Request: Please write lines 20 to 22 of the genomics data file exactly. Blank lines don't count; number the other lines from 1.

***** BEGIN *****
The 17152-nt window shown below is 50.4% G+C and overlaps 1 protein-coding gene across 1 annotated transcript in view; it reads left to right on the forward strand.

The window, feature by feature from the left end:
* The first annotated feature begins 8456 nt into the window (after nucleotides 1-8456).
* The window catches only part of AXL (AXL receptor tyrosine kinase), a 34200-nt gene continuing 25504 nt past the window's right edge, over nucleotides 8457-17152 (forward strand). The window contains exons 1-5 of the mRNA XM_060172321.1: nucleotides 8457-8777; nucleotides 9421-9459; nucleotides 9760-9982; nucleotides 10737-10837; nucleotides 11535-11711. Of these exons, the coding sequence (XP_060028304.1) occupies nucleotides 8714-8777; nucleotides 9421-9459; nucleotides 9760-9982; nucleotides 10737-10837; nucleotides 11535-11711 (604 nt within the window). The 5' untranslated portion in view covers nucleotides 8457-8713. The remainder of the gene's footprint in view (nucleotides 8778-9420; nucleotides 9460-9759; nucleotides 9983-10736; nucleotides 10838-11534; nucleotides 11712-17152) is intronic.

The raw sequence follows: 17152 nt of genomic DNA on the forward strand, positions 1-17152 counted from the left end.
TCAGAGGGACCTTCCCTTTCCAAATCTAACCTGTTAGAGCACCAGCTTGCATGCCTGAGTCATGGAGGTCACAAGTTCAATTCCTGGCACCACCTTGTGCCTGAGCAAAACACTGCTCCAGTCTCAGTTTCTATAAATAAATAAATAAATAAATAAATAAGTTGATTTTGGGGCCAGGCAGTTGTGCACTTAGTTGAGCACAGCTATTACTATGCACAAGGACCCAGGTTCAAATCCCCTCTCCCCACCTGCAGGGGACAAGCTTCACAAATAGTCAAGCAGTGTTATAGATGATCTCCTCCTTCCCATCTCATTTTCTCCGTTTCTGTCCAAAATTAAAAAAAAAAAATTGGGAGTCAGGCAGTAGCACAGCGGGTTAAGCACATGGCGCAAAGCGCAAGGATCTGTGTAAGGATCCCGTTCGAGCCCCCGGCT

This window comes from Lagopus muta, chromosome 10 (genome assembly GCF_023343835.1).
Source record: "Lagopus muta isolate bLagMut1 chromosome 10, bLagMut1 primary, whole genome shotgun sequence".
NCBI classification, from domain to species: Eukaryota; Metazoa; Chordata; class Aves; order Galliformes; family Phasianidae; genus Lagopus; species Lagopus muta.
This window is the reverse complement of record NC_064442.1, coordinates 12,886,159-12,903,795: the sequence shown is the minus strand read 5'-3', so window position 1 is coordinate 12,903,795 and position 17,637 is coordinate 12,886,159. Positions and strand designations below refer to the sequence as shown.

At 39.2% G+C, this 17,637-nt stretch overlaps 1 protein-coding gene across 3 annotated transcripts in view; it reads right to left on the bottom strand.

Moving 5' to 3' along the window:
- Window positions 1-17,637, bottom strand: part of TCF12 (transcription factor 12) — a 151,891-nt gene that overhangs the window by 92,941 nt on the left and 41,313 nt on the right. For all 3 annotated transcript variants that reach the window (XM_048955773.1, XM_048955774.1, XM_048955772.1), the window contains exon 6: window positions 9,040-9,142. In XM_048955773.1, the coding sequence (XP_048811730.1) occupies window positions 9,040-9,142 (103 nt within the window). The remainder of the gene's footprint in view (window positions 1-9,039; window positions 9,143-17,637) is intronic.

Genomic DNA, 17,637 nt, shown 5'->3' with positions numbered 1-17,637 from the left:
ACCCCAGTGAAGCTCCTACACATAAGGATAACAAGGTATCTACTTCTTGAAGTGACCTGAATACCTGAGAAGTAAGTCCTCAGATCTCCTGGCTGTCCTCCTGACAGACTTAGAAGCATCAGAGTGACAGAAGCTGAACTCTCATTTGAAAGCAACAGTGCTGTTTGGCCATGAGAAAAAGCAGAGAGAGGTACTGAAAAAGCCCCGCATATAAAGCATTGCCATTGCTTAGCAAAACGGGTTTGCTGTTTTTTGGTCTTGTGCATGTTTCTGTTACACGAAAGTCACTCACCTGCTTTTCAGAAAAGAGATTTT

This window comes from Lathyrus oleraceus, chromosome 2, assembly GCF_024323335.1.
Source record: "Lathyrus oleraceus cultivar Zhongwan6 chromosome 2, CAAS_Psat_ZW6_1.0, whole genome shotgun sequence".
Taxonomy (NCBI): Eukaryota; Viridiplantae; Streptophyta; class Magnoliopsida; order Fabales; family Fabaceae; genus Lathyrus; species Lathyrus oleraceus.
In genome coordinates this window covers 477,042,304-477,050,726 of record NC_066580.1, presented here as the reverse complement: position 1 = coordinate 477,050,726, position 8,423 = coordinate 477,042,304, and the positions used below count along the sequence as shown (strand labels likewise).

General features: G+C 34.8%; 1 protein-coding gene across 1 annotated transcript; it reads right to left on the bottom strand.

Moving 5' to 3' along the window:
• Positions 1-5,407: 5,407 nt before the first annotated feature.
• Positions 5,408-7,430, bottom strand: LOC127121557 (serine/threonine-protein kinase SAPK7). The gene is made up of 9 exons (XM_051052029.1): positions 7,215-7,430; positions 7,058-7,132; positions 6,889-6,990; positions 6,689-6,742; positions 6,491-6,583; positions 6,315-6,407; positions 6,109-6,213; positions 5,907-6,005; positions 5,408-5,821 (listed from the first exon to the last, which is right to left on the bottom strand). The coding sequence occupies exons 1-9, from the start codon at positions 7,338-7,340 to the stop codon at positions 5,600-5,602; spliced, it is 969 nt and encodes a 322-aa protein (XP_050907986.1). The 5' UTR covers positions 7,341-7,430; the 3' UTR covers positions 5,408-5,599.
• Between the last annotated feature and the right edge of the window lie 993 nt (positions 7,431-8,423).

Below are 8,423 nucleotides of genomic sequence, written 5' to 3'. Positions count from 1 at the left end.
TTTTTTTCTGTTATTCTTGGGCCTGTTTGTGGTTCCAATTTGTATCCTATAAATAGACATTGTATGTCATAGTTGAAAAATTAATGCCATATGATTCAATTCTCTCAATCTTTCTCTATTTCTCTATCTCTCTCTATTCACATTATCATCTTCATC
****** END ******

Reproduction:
General features: G+C 34.8%; 1 protein-coding gene across 1 annotated transcript; it reads right to left on the bottom strand.

Moving 5' to 3' along the window:
• Positions 1-5,407: 5,407 nt before the first annotated feature.